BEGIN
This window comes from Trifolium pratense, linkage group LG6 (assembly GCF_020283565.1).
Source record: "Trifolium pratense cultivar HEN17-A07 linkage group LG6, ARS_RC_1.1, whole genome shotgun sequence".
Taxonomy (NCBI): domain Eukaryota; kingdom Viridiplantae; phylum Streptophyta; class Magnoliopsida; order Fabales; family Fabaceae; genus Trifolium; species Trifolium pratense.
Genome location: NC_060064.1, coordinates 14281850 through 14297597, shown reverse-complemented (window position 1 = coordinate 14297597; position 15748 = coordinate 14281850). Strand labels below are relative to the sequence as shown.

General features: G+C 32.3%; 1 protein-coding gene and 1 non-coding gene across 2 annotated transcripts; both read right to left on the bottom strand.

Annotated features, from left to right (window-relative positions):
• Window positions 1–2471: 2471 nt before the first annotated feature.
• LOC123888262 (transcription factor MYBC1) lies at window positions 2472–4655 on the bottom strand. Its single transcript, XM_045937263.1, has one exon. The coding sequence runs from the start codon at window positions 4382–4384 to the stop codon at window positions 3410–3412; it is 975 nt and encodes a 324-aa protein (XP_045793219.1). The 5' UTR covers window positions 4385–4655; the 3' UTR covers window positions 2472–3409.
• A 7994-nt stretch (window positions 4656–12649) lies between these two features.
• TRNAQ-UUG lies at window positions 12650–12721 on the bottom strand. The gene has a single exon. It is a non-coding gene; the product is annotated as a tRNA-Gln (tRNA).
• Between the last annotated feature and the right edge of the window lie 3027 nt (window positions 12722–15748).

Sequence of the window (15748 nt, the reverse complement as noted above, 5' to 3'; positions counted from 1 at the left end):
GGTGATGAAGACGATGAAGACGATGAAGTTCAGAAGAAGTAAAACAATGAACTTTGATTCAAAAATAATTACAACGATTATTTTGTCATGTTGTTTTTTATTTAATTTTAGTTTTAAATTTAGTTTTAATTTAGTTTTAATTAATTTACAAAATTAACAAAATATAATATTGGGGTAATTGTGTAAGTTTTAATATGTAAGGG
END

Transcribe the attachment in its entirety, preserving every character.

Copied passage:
This window comes from Trifolium pratense, linkage group LG6 (assembly GCF_020283565.1).
Source record: "Trifolium pratense cultivar HEN17-A07 linkage group LG6, ARS_RC_1.1, whole genome shotgun sequence".
Taxonomy (NCBI): domain Eukaryota; kingdom Viridiplantae; phylum Streptophyta; class Magnoliopsida; order Fabales; family Fabaceae; genus Trifolium; species Trifolium pratense.
Genome location: NC_060064.1, coordinates 14281850 through 14297597, shown reverse-complemented (window position 1 = coordinate 14297597; position 15748 = coordinate 14281850). Strand labels below are relative to the sequence as shown.

General features: G+C 32.3%; 1 protein-coding gene and 1 non-coding gene across 2 annotated transcripts; both read right to left on the bottom strand.

Annotated features, from left to right (window-relative positions):
• Window positions 1–2471: 2471 nt before the first annotated feature.
• LOC123888262 (transcription factor MYBC1) lies at window positions 2472–4655 on the bottom strand. Its single transcript, XM_045937263.1, has one exon. The coding sequence runs from the start codon at window positions 4382–4384 to the stop codon at window positions 3410–3412; it is 975 nt and encodes a 324-aa protein (XP_045793219.1). The 5' UTR covers window positions 4385–4655; the 3' UTR covers window positions 2472–3409.
• A 7994-nt stretch (window positions 4656–12649) lies between these two features.
• TRNAQ-UUG lies at window positions 12650–12721 on the bottom strand. The gene has a single exon. It is a non-coding gene; the product is annotated as a tRNA-Gln (tRNA).
• Between the last annotated feature and the right edge of the window lie 3027 nt (window positions 12722–15748).

Sequence of the window (15748 nt, the reverse complement as noted above, 5' to 3'; positions counted from 1 at the left end):
GGTGATGAAGACGATGAAGACGATGAAGTTCAGAAGAAGTAAAACAATGAACTTTGATTCAAAAATAATTACAACGATTATTTTGTCATGTTGTTTTTTATTTAATTTTAGTTTTAAATTTAGTTTTAATTTAGTTTTAATTAATTTACAAAATTAACAAAATATAATATTGGGGTAATTGTGTAAGTTTTAATATGTAAGGG